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Inheritance tax – what it is, and why most of us won’t have to pay it

Written by

Rachael Pratt

Published on

February 13, 2024

Private Client Solicitor, Rachael Pratt, talks to us about inheritance tax – what it is, how much it is, and why most of us won’t have to pay it.

What is inheritance tax?

Inheritance tax is a tax on your estate when you die. Your ‘estate’ means everything that belongs to you, including your home, personal belongings, savings, investments, and so on.
If your estate is taxable, the tax must be paid before anyone can inherit.

How much is inheritance tax?

Inheritance tax is payable at a flat rate of 40%. However, only 4% of estates currently pay inheritance tax. The other 96% are tax-free. I will explain why.
Every estate has a tax-free allowance on which no tax is paid. There is no tax on the first £325,000 of assets (the Nil-Rate Band). So, unless your estate is worth more than £325,000 there will be no tax.
If you leave your whole estate to your husband, wife, or civil partner there will be no tax. It is the same if you leave it to charity. Gifts to your spouse or charity are exempt from inheritance tax.
If you leave only part of your estate to your spouse or charity, the remaining part may be taxable, but only if it exceeds the Nil-Rate Band.

Does it make a difference if I’m not married to my partner?

I’m afraid it does. No matter how long partners have been together, anything they leave each other won’t be exempt from tax, unless they’re legally married or registered civil partners. And if one partner dies without leaving a will, the survivor won’t automatically inherit anything.
When unmarried couples ask me about inheritance tax, you can guess what advice I give!

Are there other tax-free allowances?

If your spouse dies first, leaving everything to you, your estate gets an extra Nil-Rate Band. Then the first £650,000 that is not exempt will be free of tax.
If only part of your spouse’s estate is left to you, then you may still get part of the extra Nil-Rate Band, depending on how much your spouse left to other people.
The Residence Nil-Rate Band is a separate allowance. Subject to conditions, this can apply if you leave property you have lived in to your children or other descendants. This can be up to £175,000 per estate. You and your spouse each have a separate Residence Nil-Rate Band, and in this way up to £1 million of your combined estates can be left free of tax.

You can give away up to £3,000 in money or possessions every tax year without risking inheritance tax on it if you die within seven years. This is called the annual exemption. If you do not take advantage of the whole exemption in one tax year you can carry any unused part of it forward to the next year – but no further, so use it or lose it!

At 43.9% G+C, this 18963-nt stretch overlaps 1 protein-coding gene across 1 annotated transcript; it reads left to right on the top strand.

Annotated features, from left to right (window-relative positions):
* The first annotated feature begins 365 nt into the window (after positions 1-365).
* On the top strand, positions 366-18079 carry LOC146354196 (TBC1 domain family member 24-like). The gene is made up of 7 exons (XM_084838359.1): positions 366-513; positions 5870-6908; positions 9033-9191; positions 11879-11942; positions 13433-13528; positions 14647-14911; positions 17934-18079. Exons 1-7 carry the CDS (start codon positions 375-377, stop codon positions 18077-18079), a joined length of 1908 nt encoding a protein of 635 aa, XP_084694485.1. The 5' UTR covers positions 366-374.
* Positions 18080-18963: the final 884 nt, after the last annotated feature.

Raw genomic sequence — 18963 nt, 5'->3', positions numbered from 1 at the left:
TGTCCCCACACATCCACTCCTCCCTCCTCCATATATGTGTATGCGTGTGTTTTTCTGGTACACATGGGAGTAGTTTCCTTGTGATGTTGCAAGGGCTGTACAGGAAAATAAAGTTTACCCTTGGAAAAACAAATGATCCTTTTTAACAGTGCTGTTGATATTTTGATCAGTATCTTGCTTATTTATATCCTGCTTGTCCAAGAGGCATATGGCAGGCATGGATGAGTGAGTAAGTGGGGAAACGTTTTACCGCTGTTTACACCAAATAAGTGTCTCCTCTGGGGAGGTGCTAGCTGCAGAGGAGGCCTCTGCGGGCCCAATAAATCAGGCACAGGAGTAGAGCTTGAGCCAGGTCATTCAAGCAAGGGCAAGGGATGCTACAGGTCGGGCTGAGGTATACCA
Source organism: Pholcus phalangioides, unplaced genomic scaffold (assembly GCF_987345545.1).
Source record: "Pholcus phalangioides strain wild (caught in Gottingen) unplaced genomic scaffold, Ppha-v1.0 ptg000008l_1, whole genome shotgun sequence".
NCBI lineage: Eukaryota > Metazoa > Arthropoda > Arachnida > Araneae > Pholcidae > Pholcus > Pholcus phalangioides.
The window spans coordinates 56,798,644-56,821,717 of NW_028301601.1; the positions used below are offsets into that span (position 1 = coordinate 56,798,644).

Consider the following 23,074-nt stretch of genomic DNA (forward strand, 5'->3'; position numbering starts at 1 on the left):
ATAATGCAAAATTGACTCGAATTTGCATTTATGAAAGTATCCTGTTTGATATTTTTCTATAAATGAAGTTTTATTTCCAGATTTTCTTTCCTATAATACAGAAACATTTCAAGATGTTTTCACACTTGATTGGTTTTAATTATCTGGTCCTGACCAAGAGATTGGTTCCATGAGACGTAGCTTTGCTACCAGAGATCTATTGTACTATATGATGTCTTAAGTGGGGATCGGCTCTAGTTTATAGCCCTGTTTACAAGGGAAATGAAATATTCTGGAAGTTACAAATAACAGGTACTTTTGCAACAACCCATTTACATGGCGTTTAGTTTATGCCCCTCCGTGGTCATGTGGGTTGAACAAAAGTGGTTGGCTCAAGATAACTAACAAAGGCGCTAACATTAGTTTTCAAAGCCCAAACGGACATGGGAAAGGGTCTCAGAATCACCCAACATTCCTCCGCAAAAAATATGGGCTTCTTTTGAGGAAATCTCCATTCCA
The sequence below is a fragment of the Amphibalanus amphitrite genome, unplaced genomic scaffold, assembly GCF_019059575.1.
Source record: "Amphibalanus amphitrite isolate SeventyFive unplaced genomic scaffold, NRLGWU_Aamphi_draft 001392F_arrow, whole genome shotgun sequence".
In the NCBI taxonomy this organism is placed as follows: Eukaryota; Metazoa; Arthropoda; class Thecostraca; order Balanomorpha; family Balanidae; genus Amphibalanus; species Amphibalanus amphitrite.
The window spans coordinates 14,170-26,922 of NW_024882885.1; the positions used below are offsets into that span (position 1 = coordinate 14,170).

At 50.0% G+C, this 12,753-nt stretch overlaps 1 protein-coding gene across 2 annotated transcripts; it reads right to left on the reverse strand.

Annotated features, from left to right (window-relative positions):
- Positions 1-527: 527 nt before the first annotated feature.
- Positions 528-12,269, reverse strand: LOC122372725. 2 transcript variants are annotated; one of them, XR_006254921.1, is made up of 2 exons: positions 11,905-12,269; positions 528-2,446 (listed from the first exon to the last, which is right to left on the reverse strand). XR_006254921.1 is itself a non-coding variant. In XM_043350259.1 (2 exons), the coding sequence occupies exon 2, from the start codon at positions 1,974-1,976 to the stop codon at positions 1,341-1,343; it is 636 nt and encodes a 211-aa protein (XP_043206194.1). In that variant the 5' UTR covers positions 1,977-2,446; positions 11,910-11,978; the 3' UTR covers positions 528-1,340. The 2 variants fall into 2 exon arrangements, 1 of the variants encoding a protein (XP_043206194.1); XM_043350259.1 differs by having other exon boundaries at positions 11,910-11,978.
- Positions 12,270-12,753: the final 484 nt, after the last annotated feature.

You can also give up to £250 each to as many people as you like, so long as you give them nothing else in the same tax year.

Is it true that the tax rate is lower if I give part of my estate to charity?

Under current legislation, if you leave more than 10% of your estate to charity (subject to conditions) any tax on the rest may be at 36% instead of 40%. This depends on exactly how your will is worded, making it even more important than usual to see a solicitor about your will and not write it yourself.
This cannot save your family money if you would not have left anything to charity otherwise. Beneficiaries will pay less tax on their gifts, but their gifts will be smaller to begin with, because of the gift to charity.

Can I save my children inheritance tax by giving them my property now?

Anything you give away in your lifetime may still be taxed as part of your estate if you die within seven years. Even after seven years, a lifetime gift may still be taxed when you die if you still receive a benefit from it. Giving your home to your children may not save inheritance tax if you continue to live there. It may have other tax consequences too, and you risk being evicted if children become insolvent, their marriages fail, or they die and their wills are disputed – because your home will belong to them and not to you.

Often there are safer, less drastic ways to save inheritance tax by giving assets away, and we can advise you about them.

Is inheritance tax about to be abolished?

As you may have heard in the news there has been a lot of talk about government proposals to abolish inheritance tax. At the moment, it is only talk, but we shall find out on 6 March if the Budget changes anything.

Learn more about inheritance tax planning

Our private client solicitors can help you think through your plans and their financial impact when we write your will. As part of our will writing service, we will advise on the inheritance tax implications on your estate and how best to minimise it for your loved ones. To learn more about our wills and probate services or to book an appointment, call the team on 020 8771 5254 or fill in the contact form below.

About the Author

Rachael Pratt is a solicitor in the private client department. Based in our Crystal Palace office, Rachael specialises in probate and estate administration, will writing and lasting powers of attorney.

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